ambitious politician and an orator (Cic. Brut. 79.273; Quint. Inst. VI. 3.69; X. 1. 115; 2.25; Tac. Dial. 18, 21, 25). He was at first a partisan of the optimates; but after filling the offices of tribune (52 B.C.), quaestor, and curule aedile (50 B.C.), and contracting immense debts by his extravagant life, he became a follower of Caesar, and was by him made praetor for the year 48. But being shortly thereafter deposed for attempts at revolutionary legislation, he tried to seduce certain of Caesar's troops, and was finally killed under the walls of Thurii. He was an active and interesting correspondent of Cicero, by whom he was defended (56 B.C.) in the famous speech pro Caelio against the charge of attempted poisoning brought by Clodia (Lesbia), whose favored lover h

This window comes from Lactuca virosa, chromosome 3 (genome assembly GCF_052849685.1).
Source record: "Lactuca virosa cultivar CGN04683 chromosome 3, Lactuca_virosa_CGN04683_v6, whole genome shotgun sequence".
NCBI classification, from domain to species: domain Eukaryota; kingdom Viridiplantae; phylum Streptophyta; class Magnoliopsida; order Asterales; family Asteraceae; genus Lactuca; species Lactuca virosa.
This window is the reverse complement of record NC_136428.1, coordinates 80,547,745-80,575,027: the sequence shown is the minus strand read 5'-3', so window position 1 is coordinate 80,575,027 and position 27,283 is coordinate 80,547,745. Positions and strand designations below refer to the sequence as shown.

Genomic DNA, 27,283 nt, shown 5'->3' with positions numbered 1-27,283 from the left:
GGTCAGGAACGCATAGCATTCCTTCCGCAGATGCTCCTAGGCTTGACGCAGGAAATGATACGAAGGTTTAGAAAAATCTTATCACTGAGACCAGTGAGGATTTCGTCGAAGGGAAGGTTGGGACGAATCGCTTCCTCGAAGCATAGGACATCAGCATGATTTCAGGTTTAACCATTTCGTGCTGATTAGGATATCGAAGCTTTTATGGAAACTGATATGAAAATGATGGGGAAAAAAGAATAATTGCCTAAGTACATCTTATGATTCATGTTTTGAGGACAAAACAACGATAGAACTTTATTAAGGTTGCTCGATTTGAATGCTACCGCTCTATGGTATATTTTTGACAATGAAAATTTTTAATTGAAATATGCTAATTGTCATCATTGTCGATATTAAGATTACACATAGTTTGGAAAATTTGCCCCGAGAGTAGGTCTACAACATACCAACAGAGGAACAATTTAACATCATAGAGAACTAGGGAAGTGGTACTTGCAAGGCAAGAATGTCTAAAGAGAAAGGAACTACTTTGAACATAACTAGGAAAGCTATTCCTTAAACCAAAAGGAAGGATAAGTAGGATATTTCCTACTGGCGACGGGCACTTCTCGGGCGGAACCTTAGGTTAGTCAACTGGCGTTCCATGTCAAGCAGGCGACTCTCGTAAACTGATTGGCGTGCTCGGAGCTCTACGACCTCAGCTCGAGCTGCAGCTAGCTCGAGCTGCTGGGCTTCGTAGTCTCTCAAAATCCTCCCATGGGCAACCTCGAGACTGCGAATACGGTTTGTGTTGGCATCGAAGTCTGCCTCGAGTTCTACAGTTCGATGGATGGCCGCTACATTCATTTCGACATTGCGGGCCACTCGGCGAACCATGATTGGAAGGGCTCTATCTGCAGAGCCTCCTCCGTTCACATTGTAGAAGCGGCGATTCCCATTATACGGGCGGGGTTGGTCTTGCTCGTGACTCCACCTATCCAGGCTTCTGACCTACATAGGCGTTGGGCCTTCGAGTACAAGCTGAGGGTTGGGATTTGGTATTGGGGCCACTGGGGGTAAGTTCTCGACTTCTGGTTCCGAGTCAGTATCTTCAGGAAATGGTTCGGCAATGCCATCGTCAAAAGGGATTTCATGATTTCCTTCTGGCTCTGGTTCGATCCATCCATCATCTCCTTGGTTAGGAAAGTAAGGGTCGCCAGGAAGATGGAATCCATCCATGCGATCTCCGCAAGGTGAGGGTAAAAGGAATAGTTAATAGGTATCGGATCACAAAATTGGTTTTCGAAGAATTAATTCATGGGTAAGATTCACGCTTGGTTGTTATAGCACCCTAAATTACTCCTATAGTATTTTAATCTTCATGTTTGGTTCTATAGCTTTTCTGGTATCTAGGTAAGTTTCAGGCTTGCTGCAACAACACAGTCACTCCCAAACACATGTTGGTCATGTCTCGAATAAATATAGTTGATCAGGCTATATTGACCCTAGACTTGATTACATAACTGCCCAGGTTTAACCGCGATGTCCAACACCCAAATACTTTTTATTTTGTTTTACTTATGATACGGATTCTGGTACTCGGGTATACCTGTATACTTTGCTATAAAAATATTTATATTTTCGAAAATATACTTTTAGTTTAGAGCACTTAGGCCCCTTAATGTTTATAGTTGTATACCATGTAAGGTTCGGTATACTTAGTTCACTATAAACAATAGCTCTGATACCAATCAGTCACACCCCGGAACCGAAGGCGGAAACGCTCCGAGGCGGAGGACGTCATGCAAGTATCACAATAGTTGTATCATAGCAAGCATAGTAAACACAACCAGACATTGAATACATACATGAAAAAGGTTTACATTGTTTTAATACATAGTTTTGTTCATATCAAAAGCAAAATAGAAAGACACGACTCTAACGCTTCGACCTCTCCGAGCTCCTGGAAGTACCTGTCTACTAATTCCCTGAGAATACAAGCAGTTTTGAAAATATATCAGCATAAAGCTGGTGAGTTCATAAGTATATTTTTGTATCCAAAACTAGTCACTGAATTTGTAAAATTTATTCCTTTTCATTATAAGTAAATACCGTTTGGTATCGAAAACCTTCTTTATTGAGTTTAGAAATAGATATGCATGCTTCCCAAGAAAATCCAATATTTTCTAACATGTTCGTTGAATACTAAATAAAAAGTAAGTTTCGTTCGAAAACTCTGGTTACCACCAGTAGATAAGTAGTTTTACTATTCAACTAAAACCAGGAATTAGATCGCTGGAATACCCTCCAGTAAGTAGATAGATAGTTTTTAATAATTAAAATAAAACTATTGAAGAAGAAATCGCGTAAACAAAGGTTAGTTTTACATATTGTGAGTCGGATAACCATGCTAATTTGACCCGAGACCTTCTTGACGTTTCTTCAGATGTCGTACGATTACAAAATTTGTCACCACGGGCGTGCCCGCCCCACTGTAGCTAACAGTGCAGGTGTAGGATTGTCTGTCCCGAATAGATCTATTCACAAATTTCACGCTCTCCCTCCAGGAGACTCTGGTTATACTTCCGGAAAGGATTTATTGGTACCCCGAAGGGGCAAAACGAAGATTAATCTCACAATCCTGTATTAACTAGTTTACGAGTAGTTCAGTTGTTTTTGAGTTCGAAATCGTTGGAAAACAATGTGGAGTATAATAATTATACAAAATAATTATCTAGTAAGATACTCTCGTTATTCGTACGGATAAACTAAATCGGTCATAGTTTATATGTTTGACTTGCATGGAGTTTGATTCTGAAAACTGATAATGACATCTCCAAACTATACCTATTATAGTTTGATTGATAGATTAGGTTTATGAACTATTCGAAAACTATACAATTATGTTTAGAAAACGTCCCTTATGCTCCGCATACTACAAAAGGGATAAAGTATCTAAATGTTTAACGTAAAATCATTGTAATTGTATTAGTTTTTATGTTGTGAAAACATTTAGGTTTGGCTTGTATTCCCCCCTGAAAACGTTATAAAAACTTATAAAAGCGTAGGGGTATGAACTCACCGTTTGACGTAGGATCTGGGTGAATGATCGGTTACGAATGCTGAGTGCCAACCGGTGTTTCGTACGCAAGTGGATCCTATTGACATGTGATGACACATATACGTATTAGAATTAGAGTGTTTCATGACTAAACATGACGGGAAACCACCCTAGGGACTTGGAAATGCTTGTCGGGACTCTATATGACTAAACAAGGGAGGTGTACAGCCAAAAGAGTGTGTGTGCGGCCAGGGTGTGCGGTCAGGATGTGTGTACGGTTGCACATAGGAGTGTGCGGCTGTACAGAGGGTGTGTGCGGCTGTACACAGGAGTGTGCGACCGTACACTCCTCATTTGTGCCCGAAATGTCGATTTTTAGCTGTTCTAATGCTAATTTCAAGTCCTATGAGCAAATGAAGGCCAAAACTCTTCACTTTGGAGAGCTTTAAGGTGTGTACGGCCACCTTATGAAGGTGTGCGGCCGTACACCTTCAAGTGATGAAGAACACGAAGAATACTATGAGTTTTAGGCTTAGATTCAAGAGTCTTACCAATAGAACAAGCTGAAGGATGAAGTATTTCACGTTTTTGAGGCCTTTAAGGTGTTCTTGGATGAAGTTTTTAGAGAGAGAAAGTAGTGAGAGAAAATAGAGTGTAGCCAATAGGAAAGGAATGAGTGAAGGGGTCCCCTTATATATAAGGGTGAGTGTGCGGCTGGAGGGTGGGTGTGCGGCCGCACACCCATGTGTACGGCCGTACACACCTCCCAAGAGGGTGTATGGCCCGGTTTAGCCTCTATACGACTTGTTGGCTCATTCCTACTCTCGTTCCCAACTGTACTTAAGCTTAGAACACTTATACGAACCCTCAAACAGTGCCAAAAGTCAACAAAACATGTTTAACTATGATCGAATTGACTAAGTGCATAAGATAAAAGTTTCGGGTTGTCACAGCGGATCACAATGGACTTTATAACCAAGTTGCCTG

M. Tullius Cicero, Letters to Atticus (ed. L. C. Purser), book 11, letter 1 (search)
Scr. in Epiro inter Non. et Id. Ian., ut videtur, a. 706 (48). CICERO ATTICO salutem accepi a te signatum libellum quem Anteros attulerat; ex quo nihil scire potui de nostris domesticis rebus. de quibus acerbissime adflictor quod qui eas dispensavit neque adest istic neque ubi terrarum sit scio. omnem autem spem habeo existimationis privatarumque rerum in tua erga me mihi perspectissima benevolentia. quam si his temporibus miseris et extremis praestiteris, haec pericula quae mihi communia sunt cum ceteris fortius feram; idque ut facias te obtestor atque obsecro. ego in cistophoro in Asia habeo ad sestertium bis et viciens. huius pecuniae permutatione fidem nostram facile tuebere; quam quidem ego nisi expeditam relinquere me putassem credens ei cui tu sci
M. Tullius Cicero, Letters to Atticus (ed. L. C. Purser), book 11, letter 2 (search)